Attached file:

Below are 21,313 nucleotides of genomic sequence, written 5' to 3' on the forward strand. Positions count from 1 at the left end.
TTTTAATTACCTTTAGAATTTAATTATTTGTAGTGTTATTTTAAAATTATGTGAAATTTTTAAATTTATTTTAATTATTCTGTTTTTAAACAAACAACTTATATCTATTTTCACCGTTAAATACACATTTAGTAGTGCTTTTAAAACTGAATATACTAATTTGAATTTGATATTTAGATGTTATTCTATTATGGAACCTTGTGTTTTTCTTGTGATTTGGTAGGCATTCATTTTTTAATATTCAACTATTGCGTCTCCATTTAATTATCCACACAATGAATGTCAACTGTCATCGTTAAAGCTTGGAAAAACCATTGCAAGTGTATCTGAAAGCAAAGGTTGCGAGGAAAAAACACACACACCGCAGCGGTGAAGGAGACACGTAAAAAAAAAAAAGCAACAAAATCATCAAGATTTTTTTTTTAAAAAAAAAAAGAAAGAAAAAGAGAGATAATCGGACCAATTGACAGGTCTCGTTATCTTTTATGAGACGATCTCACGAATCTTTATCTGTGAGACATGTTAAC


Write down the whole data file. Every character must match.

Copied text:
Below are 21,313 nucleotides of genomic sequence, written 5' to 3' on the forward strand. Positions count from 1 at the left end.
TTTTAATTACCTTTAGAATTTAATTATTTGTAGTGTTATTTTAAAATTATGTGAAATTTTTAAATTTATTTTAATTATTCTGTTTTTAAACAAACAACTTATATCTATTTTCACCGTTAAATACACATTTAGTAGTGCTTTTAAAACTGAATATACTAATTTGAATTTGATATTTAGATGTTATTCTATTATGGAACCTTGTGTTTTTCTTGTGATTTGGTAGGCATTCATTTTTTAATATTCAACTATTGCGTCTCCATTTAATTATCCACACAATGAATGTCAACTGTCATCGTTAAAGCTTGGAAAAACCATTGCAAGTGTATCTGAAAGCAAAGGTTGCGAGGAAAAAACACACACACCGCAGCGGTGAAGGAGACACGTAAAAAAAAAAAAGCAACAAAATCATCAAGATTTTTTTTTTAAAAAAAAAAAGAAAGAAAAAGAGAGATAATCGGACCAATTGACAGGTCTCGTTATCTTTTATGAGACGATCTCACGAATCTTTATCTGTGAGACATGTTAAC